18. sculptor Valued Senior Member

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    Be careful what you wish for!

    Humans have suffered 2 or 3 near extinction events in the last 1.2 million years, and all were caused by cold!
     
  19. iceaura Valued Senior Member

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    As far as is known, humans have suffered one such possible - not likely - event, and it was caused by volcanic explosion - sudden releases of particulates and gasses into the atmosphere. (The Toba volcano). It probably didn't happen (the near extinction - the volcano happened for sure).

    The current release of climate-changing particulates and gasses is by the humans themselves, and is building to be an order of magnitude more significant that that single explosion, in level and - especially - in duration. Fortunately, the species is far more resilient now than it was then.
     
    Last edited: Dec 31, 2017
  20. Write4U Valued Senior Member

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    OTOH, in the tropical zones, especially desert environments, which marginally support life to begin with, a few degrees of additional warmth can make them totally uninhabitable. Global warming eventually will create "dead zones" where only insects and small burying animals can survive. Human settlement in such areas would be near impossible.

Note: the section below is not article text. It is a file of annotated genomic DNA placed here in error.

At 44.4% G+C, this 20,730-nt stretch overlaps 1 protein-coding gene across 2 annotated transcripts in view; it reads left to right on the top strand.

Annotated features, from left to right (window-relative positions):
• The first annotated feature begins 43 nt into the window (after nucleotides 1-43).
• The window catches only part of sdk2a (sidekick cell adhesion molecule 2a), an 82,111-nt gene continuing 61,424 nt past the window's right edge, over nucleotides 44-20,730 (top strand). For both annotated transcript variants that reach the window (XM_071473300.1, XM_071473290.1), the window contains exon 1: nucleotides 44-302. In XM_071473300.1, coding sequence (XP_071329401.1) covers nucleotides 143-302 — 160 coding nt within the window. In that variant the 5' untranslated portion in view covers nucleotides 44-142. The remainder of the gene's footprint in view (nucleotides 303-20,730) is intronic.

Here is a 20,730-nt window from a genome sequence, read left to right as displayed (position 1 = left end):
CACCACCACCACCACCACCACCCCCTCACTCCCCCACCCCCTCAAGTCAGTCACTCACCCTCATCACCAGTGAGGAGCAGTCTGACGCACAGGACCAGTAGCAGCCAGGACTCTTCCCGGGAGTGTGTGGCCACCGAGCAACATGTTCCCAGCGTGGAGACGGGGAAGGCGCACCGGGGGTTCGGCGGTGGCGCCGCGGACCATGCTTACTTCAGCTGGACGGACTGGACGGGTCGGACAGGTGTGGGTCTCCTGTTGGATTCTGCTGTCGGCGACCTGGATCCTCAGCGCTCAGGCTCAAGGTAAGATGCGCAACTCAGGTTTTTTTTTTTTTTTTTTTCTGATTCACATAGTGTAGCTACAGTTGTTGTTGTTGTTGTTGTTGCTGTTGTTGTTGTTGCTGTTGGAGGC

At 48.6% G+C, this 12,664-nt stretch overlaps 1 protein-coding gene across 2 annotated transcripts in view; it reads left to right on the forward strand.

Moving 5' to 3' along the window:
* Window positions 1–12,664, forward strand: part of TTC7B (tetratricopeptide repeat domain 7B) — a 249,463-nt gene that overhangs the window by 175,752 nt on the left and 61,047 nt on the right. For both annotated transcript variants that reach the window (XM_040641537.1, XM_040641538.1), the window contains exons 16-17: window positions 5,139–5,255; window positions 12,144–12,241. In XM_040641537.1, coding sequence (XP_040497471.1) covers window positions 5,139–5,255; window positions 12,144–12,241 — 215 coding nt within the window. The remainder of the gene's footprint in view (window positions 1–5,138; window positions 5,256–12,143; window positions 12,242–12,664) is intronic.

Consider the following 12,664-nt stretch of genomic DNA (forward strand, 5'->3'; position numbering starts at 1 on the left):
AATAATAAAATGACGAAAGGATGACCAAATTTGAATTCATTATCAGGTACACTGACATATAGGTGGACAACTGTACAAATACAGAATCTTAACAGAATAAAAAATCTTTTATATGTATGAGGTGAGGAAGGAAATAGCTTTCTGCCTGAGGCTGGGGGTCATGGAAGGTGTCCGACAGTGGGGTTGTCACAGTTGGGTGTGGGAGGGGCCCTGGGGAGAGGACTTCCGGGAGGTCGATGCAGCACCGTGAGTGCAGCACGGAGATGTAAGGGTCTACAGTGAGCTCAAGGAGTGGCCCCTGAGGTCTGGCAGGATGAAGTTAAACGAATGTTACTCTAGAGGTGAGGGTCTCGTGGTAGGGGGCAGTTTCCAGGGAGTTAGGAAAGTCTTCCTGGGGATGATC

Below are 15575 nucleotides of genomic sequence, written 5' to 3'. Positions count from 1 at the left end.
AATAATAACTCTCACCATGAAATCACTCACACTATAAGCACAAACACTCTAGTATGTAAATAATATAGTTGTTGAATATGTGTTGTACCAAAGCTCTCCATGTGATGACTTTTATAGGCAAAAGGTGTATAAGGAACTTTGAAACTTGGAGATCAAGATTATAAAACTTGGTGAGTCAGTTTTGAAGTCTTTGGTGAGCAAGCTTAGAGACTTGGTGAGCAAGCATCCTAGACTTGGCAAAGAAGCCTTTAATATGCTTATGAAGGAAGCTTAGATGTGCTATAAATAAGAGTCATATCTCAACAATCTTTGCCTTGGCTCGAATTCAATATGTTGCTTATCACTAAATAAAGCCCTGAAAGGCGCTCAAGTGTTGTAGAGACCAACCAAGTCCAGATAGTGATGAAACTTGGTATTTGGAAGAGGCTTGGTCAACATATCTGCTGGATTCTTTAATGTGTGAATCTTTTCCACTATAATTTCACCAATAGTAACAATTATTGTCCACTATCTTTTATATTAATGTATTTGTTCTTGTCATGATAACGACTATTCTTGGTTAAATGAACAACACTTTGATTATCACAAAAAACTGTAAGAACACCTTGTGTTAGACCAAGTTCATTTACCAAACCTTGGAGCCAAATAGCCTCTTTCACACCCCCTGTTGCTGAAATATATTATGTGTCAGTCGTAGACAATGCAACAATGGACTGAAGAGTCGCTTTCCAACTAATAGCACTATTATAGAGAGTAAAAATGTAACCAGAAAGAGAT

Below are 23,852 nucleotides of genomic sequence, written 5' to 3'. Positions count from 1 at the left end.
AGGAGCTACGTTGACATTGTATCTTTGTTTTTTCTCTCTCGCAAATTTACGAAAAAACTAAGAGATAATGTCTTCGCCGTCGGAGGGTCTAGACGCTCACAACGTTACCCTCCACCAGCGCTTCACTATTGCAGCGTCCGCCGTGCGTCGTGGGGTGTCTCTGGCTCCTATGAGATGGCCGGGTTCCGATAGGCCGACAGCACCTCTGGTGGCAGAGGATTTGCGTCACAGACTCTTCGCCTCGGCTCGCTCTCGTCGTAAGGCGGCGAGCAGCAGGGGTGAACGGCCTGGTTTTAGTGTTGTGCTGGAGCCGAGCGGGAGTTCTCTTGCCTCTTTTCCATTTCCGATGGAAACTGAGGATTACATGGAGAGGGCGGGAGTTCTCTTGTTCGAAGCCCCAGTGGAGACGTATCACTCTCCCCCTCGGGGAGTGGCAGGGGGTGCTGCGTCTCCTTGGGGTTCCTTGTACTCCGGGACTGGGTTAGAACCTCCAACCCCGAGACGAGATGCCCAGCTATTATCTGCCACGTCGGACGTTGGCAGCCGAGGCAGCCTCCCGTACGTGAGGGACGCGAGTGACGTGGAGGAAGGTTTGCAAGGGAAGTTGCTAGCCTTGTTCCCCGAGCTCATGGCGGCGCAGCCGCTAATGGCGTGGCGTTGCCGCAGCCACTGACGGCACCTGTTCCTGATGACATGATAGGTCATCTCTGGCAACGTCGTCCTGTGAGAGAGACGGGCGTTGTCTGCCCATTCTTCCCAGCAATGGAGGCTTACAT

21. Gawdzilla Sama Valued Senior Member

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    Kalahari hunters will be shocked to hear that.
     
  22. sculptor Valued Senior Member

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    Close Calls: Three Times When Humanity Barely Escaped Extinction
    https://io9.gizmodo.com/close-calls-three-times-when-the-human-race-barely-esc-1730998797

    Read more at: https://phys.org/news/2010-01-humans-endangered-species.html#jCp

    Professor Jorde said that humans and our ancestors have gone through cycles of large population size and also periods when we were endangered.
    They also came to the conclusion that there had been a catastrophic event around one million years ago that was at least as devastating as the Toba volcanic eruption, and which had almost wiped out the species.

    Read more at: https://phys.org/news/2010-01-humans-endangered-species.html#jCp

    New genetic findings suggest that early humans living about one million years ago were extremely close to extinction.
    https://www.scientificamerican.com/article/early-human-population-size-genetic-diversity/
     
  23. Write4U Valued Senior Member

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    They will indeed when there is nothing to hunt anymore.